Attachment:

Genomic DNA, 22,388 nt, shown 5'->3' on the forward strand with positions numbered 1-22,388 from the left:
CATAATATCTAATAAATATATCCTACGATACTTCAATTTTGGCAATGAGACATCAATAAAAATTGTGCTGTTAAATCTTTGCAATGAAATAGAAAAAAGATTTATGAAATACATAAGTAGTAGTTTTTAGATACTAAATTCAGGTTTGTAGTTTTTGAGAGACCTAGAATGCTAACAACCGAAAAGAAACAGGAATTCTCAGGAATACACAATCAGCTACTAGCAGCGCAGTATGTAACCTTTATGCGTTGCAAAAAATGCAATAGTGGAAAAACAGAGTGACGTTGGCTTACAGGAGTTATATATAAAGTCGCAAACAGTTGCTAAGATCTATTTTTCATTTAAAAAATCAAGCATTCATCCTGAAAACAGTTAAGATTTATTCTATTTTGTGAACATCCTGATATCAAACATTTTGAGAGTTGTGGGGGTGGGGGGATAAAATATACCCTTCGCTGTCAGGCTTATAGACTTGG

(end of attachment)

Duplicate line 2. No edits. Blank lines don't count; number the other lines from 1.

CATAATATCTAATAAATATATCCTACGATACTTCAATTTTGGCAATGAGACATCAATAAAAATTGTGCTGTTAAATCTTTGCAATGAAATAGAAAAAAGATTTATGAAATACATAAGTAGTAGTTTTTAGATACTAAATTCAGGTTTGTAGTTTTTGAGAGACCTAGAATGCTAACAACCGAAAAGAAACAGGAATTCTCAGGAATACACAATCAGCTACTAGCAGCGCAGTATGTAACCTTTATGCGTTGCAAAAAATGCAATAGTGGAAAAACAGAGTGACGTTGGCTTACAGGAGTTATATATAAAGTCGCAAACAGTTGCTAAGATCTATTTTTCATTTAAAAAATCAAGCATTCATCCTGAAAACAGTTAAGATTTATTCTATTTTGTGAACATCCTGATATCAAACATTTTGAGAGTTGTGGGGGTGGGGGGATAAAATATACCCTTCGCTGTCAGGCTTATAGACTTGG